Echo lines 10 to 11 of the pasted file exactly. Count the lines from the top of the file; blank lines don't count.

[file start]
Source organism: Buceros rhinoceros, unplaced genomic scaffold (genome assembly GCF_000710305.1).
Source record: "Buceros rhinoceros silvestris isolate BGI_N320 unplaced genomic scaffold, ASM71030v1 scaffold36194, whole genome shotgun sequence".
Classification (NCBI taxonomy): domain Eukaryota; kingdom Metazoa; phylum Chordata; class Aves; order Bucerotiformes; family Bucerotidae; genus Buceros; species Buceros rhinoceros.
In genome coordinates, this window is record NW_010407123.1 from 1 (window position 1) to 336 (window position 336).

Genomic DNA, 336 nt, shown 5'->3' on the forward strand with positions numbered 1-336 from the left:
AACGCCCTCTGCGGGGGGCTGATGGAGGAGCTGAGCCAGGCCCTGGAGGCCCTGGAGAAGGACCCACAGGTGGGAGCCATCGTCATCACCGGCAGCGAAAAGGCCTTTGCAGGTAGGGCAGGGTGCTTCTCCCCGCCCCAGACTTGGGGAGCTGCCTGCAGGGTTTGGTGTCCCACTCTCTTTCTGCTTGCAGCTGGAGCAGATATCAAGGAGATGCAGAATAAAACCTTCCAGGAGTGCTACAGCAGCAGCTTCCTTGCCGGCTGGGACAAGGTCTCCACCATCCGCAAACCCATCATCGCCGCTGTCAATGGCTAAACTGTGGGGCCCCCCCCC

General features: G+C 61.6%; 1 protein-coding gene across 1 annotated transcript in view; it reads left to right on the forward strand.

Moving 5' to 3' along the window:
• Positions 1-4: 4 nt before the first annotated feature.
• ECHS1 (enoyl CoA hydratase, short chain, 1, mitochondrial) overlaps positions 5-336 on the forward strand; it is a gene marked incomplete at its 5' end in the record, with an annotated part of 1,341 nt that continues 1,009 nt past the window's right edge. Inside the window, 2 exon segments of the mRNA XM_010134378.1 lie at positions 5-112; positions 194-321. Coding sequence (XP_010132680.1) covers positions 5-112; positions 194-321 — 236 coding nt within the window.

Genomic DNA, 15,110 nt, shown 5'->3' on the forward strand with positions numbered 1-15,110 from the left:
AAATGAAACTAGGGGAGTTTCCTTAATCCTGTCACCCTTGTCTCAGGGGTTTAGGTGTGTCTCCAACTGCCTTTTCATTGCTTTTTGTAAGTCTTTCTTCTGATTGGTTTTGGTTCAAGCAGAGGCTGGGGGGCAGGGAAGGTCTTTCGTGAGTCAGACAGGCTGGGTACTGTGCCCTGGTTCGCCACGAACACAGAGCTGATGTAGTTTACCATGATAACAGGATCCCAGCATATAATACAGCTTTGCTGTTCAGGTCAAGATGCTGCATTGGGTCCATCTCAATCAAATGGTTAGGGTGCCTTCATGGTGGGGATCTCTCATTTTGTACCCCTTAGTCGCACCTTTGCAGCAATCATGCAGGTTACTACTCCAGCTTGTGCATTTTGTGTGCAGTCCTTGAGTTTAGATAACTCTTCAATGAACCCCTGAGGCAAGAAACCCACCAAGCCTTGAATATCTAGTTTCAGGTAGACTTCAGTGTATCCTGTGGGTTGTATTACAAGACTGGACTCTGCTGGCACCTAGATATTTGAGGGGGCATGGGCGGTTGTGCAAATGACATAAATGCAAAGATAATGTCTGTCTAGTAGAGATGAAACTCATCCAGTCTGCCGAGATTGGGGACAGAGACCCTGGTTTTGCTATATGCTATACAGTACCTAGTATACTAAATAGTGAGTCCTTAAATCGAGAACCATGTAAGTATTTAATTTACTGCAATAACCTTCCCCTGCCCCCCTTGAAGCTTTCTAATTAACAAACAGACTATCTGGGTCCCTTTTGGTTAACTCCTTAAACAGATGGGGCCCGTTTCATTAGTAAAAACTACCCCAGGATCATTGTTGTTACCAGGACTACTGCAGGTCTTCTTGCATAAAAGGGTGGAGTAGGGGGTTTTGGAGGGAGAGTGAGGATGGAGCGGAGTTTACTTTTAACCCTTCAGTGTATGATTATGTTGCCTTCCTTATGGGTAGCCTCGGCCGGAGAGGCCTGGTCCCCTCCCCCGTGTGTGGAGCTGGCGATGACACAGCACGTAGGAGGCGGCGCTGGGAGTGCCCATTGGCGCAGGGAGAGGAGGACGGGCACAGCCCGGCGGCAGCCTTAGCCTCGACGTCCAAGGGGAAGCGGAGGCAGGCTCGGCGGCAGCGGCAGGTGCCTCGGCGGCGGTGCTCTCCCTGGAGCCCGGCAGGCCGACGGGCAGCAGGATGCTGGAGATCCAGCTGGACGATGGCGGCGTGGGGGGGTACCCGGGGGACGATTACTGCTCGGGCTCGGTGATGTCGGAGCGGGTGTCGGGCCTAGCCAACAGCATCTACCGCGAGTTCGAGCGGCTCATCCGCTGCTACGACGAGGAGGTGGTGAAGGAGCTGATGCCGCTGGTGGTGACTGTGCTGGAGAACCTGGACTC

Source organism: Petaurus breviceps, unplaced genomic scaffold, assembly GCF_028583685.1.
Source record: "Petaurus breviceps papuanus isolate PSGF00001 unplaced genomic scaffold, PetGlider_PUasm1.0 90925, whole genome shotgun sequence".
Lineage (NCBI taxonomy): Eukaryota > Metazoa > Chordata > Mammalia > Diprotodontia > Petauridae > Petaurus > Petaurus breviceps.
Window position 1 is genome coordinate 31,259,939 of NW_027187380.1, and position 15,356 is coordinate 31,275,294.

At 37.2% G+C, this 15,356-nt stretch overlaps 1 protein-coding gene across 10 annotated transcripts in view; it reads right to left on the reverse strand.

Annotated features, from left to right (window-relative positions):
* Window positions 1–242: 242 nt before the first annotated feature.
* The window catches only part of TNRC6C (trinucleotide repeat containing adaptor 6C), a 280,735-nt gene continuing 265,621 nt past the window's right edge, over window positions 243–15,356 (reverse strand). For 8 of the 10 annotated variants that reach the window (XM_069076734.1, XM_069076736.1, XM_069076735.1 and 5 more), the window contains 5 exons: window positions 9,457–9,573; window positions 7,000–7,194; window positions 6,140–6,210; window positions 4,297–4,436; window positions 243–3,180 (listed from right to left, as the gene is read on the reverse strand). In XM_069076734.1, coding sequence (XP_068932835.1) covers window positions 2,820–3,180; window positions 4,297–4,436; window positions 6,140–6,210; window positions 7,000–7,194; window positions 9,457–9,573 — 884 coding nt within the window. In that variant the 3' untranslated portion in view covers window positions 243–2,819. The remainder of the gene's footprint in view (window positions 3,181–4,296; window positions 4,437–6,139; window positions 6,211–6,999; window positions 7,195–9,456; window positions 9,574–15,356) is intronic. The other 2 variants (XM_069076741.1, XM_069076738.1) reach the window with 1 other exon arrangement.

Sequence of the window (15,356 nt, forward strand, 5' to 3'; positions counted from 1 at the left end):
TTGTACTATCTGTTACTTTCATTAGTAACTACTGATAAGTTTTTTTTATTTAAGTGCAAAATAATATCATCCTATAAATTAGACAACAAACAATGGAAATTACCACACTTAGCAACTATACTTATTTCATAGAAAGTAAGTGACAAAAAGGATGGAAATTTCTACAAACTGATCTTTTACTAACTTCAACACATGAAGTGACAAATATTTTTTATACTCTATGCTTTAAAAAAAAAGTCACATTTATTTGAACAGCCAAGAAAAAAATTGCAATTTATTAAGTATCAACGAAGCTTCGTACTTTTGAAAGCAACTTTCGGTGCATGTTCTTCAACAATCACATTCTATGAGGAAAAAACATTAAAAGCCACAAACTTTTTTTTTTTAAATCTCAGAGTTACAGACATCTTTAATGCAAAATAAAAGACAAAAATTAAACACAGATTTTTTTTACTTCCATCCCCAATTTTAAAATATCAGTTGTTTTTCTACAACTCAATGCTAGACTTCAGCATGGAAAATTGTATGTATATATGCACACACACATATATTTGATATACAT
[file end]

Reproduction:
• ECHS1 (enoyl CoA hydratase, short chain, 1, mitochondrial) overlaps positions 5-336 on the forward strand; it is a gene marked incomplete at its 5' end in the record, with an annotated part of 1,341 nt that continues 1,009 nt past the window's right edge. Inside the window, 2 exon segments of the mRNA XM_010134378.1 lie at positions 5-112; positions 194-321. Coding sequence (XP_010132680.1) covers positions 5-112; positions 194-321 — 236 coding nt within the window.

Genomic DNA, 15,110 nt, shown 5'->3' on the forward strand with positions numbered 1-15,110 from the left: